World Health Organisation Essay

Published: 2021-07-07 00:14:22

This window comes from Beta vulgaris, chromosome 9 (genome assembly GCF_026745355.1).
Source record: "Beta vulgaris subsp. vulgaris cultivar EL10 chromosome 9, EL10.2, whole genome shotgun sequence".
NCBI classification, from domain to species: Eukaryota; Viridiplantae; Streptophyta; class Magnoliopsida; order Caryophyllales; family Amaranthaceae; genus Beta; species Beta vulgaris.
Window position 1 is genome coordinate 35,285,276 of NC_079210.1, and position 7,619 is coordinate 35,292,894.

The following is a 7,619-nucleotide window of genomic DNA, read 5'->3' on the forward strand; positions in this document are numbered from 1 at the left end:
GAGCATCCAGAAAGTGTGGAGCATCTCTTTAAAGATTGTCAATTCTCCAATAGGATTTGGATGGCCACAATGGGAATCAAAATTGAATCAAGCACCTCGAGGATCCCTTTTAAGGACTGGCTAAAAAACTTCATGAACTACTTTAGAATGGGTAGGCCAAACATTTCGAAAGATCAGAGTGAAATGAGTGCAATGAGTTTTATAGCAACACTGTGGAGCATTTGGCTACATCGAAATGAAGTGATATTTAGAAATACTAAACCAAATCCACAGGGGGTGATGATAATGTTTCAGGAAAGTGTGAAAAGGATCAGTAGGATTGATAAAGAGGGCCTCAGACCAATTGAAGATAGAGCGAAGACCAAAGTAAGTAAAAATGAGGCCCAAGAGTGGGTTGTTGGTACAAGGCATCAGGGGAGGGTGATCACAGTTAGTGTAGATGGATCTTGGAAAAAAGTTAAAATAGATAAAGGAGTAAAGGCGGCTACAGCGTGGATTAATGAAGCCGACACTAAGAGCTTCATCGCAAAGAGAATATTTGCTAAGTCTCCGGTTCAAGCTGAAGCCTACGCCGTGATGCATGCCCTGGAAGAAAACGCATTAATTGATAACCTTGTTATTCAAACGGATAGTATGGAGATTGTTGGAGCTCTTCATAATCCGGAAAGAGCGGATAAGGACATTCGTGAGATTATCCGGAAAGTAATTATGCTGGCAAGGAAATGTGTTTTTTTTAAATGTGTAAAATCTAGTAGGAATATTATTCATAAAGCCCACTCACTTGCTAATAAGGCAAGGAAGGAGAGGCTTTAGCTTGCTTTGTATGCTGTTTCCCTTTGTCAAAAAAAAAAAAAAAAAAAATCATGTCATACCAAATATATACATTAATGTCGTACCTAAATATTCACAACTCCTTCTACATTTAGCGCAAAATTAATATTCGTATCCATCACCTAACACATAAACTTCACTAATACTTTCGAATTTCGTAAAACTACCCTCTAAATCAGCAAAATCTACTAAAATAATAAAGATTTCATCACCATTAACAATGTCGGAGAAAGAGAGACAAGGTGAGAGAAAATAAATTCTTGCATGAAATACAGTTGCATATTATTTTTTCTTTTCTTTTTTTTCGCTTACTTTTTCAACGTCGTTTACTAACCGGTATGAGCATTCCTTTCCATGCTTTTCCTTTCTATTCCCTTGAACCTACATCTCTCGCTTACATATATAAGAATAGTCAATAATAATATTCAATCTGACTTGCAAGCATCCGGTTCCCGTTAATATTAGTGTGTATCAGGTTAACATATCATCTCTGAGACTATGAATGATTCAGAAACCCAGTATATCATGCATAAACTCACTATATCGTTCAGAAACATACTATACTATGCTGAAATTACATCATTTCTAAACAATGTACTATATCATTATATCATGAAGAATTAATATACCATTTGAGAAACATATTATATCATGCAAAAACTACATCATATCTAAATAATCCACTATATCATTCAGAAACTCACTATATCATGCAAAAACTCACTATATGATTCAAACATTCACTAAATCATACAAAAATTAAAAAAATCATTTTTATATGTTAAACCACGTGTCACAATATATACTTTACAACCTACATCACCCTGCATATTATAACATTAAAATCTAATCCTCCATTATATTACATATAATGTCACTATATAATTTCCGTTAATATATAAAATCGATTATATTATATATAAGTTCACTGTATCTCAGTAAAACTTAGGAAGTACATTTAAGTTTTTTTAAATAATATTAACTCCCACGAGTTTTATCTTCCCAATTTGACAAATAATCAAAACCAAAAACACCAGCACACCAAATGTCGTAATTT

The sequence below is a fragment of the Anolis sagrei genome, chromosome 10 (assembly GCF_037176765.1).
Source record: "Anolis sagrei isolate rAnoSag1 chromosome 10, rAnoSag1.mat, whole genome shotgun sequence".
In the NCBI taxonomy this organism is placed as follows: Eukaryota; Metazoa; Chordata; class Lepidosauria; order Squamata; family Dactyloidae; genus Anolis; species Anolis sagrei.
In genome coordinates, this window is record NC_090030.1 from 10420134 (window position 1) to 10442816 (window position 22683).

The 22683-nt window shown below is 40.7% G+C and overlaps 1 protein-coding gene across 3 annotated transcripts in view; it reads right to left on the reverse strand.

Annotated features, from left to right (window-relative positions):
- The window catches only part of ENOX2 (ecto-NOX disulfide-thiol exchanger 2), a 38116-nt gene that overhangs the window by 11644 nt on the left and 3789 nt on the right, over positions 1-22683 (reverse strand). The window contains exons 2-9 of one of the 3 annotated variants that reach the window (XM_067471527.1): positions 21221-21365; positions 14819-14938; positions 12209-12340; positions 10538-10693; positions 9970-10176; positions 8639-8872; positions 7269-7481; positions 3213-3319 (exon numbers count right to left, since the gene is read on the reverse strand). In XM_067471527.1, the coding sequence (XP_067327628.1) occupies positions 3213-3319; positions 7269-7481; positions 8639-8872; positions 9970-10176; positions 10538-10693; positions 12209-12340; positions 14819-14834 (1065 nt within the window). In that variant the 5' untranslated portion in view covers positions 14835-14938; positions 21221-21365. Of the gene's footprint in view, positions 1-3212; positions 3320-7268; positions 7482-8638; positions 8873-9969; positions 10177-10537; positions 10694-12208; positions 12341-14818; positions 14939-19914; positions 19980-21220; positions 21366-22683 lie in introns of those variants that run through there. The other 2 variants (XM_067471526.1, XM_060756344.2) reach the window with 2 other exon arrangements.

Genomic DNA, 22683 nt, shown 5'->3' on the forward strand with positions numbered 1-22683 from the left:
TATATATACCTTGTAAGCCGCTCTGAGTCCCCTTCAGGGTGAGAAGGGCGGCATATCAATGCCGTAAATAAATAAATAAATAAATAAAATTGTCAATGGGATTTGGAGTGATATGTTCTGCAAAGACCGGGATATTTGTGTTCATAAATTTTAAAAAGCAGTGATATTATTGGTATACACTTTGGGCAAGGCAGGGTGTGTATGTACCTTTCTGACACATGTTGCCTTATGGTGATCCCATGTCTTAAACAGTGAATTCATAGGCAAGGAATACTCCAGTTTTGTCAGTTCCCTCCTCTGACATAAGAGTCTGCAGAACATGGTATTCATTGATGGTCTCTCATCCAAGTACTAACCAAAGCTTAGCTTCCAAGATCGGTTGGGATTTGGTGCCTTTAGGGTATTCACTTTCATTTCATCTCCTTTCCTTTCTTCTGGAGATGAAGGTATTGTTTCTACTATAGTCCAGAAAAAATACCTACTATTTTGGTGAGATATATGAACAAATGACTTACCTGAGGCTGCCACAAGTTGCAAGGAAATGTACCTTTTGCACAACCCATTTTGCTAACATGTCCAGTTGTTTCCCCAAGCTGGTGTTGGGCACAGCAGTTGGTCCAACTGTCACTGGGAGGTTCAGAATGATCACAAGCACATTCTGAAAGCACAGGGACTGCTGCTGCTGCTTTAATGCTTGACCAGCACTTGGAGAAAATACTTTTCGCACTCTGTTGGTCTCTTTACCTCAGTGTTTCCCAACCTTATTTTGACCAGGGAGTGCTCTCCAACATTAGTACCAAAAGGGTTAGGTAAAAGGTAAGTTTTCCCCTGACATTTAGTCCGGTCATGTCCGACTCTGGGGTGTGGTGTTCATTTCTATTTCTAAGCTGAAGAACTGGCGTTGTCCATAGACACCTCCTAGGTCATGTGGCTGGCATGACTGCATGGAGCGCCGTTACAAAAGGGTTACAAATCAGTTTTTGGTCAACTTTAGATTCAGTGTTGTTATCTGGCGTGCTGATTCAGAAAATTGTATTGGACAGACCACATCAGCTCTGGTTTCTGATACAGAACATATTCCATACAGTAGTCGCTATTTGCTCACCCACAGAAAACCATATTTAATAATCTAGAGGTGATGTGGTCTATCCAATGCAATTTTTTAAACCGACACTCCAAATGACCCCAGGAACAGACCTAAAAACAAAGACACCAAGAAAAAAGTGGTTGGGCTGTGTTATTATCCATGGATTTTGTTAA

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History and size of the OrganisationThe world health organisation started in 1948, under the United Nations. The organisation headquarters is in Geneva, Switzerland. The world health organisation formed after an agreement among the UN member countries. The countries felt the need to come up with a body specializing in ensuring proper health. Health problems included deadly communicable diseases such as malaria and small pox. The duty of this organisation was to come with cures and vaccines to curb the spread of the diseases. Educating member country citizens on the best ways to stay away from communicable diseases was also part of their duty (World Health Organisation, 2017).The organisation has a large building in Geneva which is the headquarter office. This building is large housing very many offices. The offices include the organisations president office and other offices for the member country representatives. The offices occupy a large piece of land to house the many office. The staff composes of both male and female genders without bias. The staff number is very high due to the many employees in the various offices in member countries. The world health organisation specialists in giving health services. The services include such as providing vaccines for communicable diseases and ensuring hygiene among member countries. There are very many international branches, which include offices among the member countries of United Nations (World Health Organisation, 2017).Image of organisation buildingOrganisation structureThe organisation splits into various levels of responsibility (World Health Organisation, 2017). The levels flow from the top rank up to the lowest rank at the bottom. Each of the levels have different responsibilities with the lower ranks answering to the high ranks. The top level consist of the organisation assembly, which makes laws for the organisation. In addition, a director general leads in voting and budgeting decisions. In addition, an executive board carry out decisions made by the assembly. They also advice and facilitate the assembly with reports to make informed decisions. There are also regional organisations, which run activities in the member countries. The duties include advising on budgets and making decisions at regional levels (James Michael Stewart, 2015).The organisation has a tall hierarchy made up of various levels of command. The running of the organisation is through various ranks from the top to bottom. Each rank carries out different tasks for the smooth running of the organisation. The span of control involves top ranks being responsible for the activities of immediate lower ranks. The low ranks report to the high ranks giving them reports on their activities. Low ranks follow the guidelines set by the high levels of management. For example, the executive board reports to the assembly on whether the regional offices are fulfilling their duties set by the assembly (Robert J. Anderson, 2015).Additionally there are various departments within the organisation. There are major departments such as the health department, which carries out activities concerning health. There are various activities under this department such as maintaining hygiene within member countries and controlling diseases among member countries. This department concerns itself with coming up with vaccines and researching medicines to cure diseases such as small pox and malaria. Moreover, there is the finance department, which is responsible for collecting and disbursing funds. This department collects funds from member countries and donors to run organisational activities. They also pay out funds for expenses incurred by the organisation. They make financial reports and give detailed account of how finances were utilised (Jones, 2017).Organisational chartOwnershipThe world health organisation formed under a partnership of member countries and other parties (World Health Organisation, 2017). The parties include health research bodies and scientific medical researchers. The members in the partnership have a common goal of coming up with medical solutions to health problems. The members of the organisation provide finances to the organisation through member fees and donations. They also provide expertise for the organisation such as doctors and medical researchers. The countries also provide operation bases for the organisation to build offices within the regions. The countries also provide protection to the staff in regional offices from external attacks (Nigel, 2007).Pros of being a partnershipThe organisation enjoys various advantages for being a partnership. There are advantages such as availing of a large pool of funds from the members. This means that the organisation usually enjoy a large finance base to sponsor its activities. The organisation thus runs activities smoothly without financial shortages (William, 2012).Moreover, the organisation enjoys the advantage of a large pool of expertise from the member countries. The member countries usually avail their experts on medical issues to the organisation. This is very beneficial because the expertise avail knowledge to curb the spread of communicable diseases.Cons of being a partnershipThe organisation suffers shortcomings of a partnership. The main disadvantage that the organisation faces include that of slow decision-making. This is a challenge to the organisation whereby important decisions take long to make. The fact that member countries require to meet in order to deliberate on decisions cause this (Noe, 2014).However, the organisation has a board of directors who oversee the activities of the organisation. The board members come from the member countries. The responsibilities of each member of the board involves reporting to the organisation assembly on activities of the regional offices. The regional offices should operate according to the guidelines provided by the organisation assembly (Shafer, 2013).The organisation shareholding splits among the member countries each with a right to get assistance on medical issues. The countries usually call on the organisation to assist on medical issues. For example in cases such as Ebola outbreaks where the affected countries seek help from the World Health Organisation. Moreover, the organisation has license from the United Nations to carry out health related activities among the UN member countries.The organisation has a mission statement, which is the attainment by all people of the highest possible level of health. This reflects the objective of the organisation, which is to ensure that the world citizens stop dying of diseases. Additionally the organisation adopts a finance system of receiving donations and member fees from member countries (James, 2015).Organisational structuresThe world health organisation requires keen analysis of forces within its operation environment. This entails analysis on SWOT and PEST factors affecting the organisation. SWOT analysis enables the organisation in determining its strengths, weaknesses, opportunities and threats. Therefore proper analysis of these factors result to knowledge on how well to utilise opportunities within the environment to organisations advantage. Moreover, PEST analysis enable an organisation to understand the political, environmental, social and political issues surrounding them. World health organisation analyses these factors to come up with solutions to problems accompanying each factor.PEST analysisPolitical analysis refers to the environment resulting from politics within member countries. The organisation faces different political environments among the member countries. Some countries have a violent political climate, which make it difficult to run operations. However, some countries have cool political climates making it possible for smooth operations (Leiyu, 2015).Environmental factors refers to the surrounding of the organisation. Environments differ in various countries with some having clean environment and others having poor environments. However, the world health organisation assist in creating policies that ensure clean environments and high hygiene.Social factors refer to beliefs of member countries. These beliefs result to different responses to the organisations policies. A good example is how the Roman Catholic is against the use of contraceptives. This brings about a social problem in trying to achieve the goal of family planning.Technical issues refers to advancements in technology. The organisation deals with various situations, which either hinder operations or make them successful. The organisation faces problems in introducing new health technology in poor member countries (Noe, 2014).SWOT analysisStrengths of the organisation involves include a large financial base to cater for financial needs of the organisation. The many member countries contribute to the organisation making it financially stable to run activities. The large pool of experts from the member countries also provide knowledge on health issues affecting the member countries (Jones, 2017).Additionally there are weaknesses that the organisation faces. The major weaknesses is lack of trust from countries who as a result fail to join the organisation. The consequence of this is reduction of organisation membership. This is a challenge to the goal of the organisation to provide health services to all countries in the world.Moreover, the organisation enjoys various opportunities such as being able to utilise experts to come up with cures to diseases such as HIV/AIDS. The large pool of medical experts in the organisation and funds could result to a breakthrough in finding the cure of HIV/AIDS (Leiyu, 2015).ConclusionOrganisation efficienciesThe world health organisation enjoys efficiencies in operations, which come from their large finance base and pool of expertise. They are efficient in responding to crisis in member countries such as Ebola outbreaks. The organisation responds by coming up with cures and vaccines for illness. They have been successful in coming up with vaccines for tuberculosis.Organisation InefficienciesThe organisation is inefficient in appealing to countries to join. Most countries are still afraid of joining the organisation due to lack of trust in its operations. The organisation therefore suffers a problem of few memberships, which is contrary to their goal.Solution to inefficiencyThe organisation should appeal to the whole world to build trust. The organisational operations require a level of transparency that the countries that do not trust can trust. The organisation should also use member countries to convince the rest to join.ReferencesJames , M. C. (2015). Certified Information Systems Security Professional. Sybex.Jones, C. I. (2017). Macroeconomics (4th ed.). W.W. Norton & Company.Leiyu , D. A. (2015). U.S. Health Care System. Jones and Bartlett Learning.Nigel , S. C. (2007). Operations Management. In S. C. Nigel Slack, Operations Management (pp. 536-577). Madrid ,Spain: Pearson.Noe, H. (2014). Human Resource Management. Mcgraw Hill Education.Robert J. Anderson, W. A. (2015). Mastering Leadership. Newyork: Wiley.Shafer, D. (2013). Introductory Statistics. North Carolina: Saylor Foundation.Singleton, R. A. (2017). Approaches to Social Reasearch. Oxford University Press.William , T. C. (2012). Business Data Communication. Pearson.World Health Organisation. (2017). Retrieved from World Health Organisation Website: www.who.int/en/